“The ultimate aim of karate lies not in victory nor defeat, but in the perfection of the character of its participants.” – Gichin Funikoshi
Have you ever wondered how well you’d be able to survive a natural disaster… or human-assisted disasters such as war, unemployment or social strife? I read truly amazing biographical books this month about two wise men who survived and even thrived in extremely harsh situations, and who taught others to do the same. These biographies moved me deeply, as I contemplated the phenomenal skills we can learn that can assist us in successfully handling almost any environment or challenge.
Tom Brown’s book, “Grandfather,” describes life experiences of the author’s indigenous mentor, Stalking Wolf, who taught him tracking and survival skills for most every environment, climate, and weather conditions. At a time when most indigenous peoples in the United States of America were losing access to their native lands, traditions, language, and ways of life, some highly intuitive individuals, such as Tom Brown’s “grandfather” lived independently in nature. Tom Brown describes how Stalking Wolf lived in accordance with native traditional ways that respect all plants, animals, Earth, water and air, and he sought those interested in learning how to live in harmony with natural surroundings as caretakers for the Earth. Stalking Wolf’s lengthy meditations in nature imbued him with deep intrinsic knowledge of how to flourish in the driest deserts, the coldest mountain tops, and the wettest forests. I love the way Tom Brown describes how Stalking Wolf first appeared in his life, shocking young Tom by quickly finding the very best fossil specimen without even seeming to search… and his explanation that when one learns to listen to the rocks, such things are easy. “Grandfather” is a riveting book for anyone intrigued by intuition, survival skills, and spirituality that delves into the keys to staying alive in life-or-death situations being based primarily on one’s ability to tune in to the realm of energy and knowledge ever-present, yet seldom seen. My favorite thing about “Grandfather” is the subtle yet profound changes I feel inside me after having read this book, as each story rests gently inside me, teaching me profound lessons in patience, listening, humility, generosity, discipline, respect, compassion, and empathy. I felt at several points that I was hearing Stalking Wolf’s story directly, and then entering it to feel the biting winter cold of a mountain blizzard, or the unforgivingly scalding desert heat. I was transfixed by each life-or-death challenge as it arose, and delighted each time Stalking Wolf listened closely to find exactly what he needed at each point. I feel tremendously grateful to Stalking Wolf and Tom Brown for sharing these stories, and find myself wishing that all children could hear them, and feel amazed, inspired, and uplifted by those who knew and know how to live in the world of nature and feel a sense of truly being home.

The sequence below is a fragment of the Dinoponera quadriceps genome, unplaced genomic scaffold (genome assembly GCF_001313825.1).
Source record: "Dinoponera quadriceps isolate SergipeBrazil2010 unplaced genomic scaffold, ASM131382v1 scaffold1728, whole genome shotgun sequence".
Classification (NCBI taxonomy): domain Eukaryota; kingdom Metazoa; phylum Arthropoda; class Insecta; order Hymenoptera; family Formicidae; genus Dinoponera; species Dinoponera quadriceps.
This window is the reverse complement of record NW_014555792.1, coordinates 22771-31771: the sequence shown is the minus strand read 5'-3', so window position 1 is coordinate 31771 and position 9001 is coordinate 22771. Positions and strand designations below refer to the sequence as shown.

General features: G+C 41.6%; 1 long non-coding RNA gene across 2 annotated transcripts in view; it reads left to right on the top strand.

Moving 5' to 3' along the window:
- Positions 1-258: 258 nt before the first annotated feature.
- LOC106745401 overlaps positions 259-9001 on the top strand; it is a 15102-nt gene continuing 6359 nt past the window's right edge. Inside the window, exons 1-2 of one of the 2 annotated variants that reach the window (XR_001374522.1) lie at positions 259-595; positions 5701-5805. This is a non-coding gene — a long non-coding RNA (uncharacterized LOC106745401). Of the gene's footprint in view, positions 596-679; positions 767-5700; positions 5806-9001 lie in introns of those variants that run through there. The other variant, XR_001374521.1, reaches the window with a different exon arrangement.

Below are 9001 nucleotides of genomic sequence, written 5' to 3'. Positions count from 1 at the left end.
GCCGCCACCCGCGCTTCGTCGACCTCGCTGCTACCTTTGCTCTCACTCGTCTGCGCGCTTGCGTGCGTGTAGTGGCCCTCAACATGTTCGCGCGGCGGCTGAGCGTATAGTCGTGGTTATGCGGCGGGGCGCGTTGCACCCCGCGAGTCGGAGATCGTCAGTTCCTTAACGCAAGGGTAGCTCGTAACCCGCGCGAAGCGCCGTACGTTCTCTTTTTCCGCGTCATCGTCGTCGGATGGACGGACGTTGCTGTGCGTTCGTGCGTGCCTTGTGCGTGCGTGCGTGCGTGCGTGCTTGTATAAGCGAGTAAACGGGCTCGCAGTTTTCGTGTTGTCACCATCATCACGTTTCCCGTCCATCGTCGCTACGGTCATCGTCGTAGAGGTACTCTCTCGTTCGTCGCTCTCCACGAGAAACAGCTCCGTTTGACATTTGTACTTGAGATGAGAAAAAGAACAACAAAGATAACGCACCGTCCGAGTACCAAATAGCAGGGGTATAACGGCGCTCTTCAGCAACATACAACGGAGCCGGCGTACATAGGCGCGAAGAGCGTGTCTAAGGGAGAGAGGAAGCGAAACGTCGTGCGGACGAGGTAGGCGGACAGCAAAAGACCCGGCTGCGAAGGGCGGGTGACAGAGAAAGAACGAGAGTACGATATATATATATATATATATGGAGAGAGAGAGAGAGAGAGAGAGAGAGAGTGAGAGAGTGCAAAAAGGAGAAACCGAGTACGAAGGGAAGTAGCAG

Gichin Funikoshi’s, “Karate-Do: My Way of Life“ provides insights from “the father of karate,” who was weak and sickly from birth, yet thrived by taking karate lessons at a time when karate was illegal and banned by the government in Japan. Funakoshi studied, practiced, and taught karate into his 90’s, inspiring students around the world through his personal example of retaining mental, physical and emotional health despite living through tremendously challenging times and circumstances. Funakoshi lived through times of poverty, and was separated from his wife for many years during the second World War. What makes Funakoshi’s memoir so exceptional is the way Funakoshi’s gentlemanly demeanor comes through between the written words. Each of Funakoshi’s short stories weaves together with the rest in harmonious fashion, sharing insights from a wide variety of different aspects of his life that are unified by his underlying fundamental character, focus, and intent. Each short story serves a purpose of both moving forward with the story of Funakoshi’s life, and illustrating key principles he lived by and taught to the students he trained. It’s clear that by practicing karate with this frame of mind, one gains mindfulness in all aspects of life, and Funakoshi clearly recognizes the value of teaching through examples and real life experience. I recommend “Karate-Do” highly to students of all forms of martial and combative empty hands arts, as well as readers fascinated by Japanese history, and people interested in improving the overall quality of their lives.
What I love so much about both “Grandfather” and “Karate-Do: My Way of Life” is how two such outwardly dissimilar men survived amazing hardships, with both men crediting their success in large part to inner character qualities of living ethically, and remaining humble. This is marvelous news for each and every one of us facing seemingly insurmountable challenges — we truly can prevail, and do so by taking a path that inspires, uplifts, motivates, and helps others.
I share some thoughts and feelings about karate, survival, and intuition in this video:
There is much we can learn from our elders when they are willing to share their wisdom through stories about some of the more extraordinary things they have experienced. When we listen closely, we can gain a sense of how important they feel qualities of inner character to be. Some attributes of inner character that make a big difference in our ability to survive and thrive through all sorts of challenges include such things as: focus, dedication, compassion, mindfulness, ethical action, and humility… and these are things that each and every one of us can choose to develop.
Wishing you success in finding out just how good your life can get, with lots of love,
Cynthia Sue Larson
email Cynthia at firstname.lastname@example.org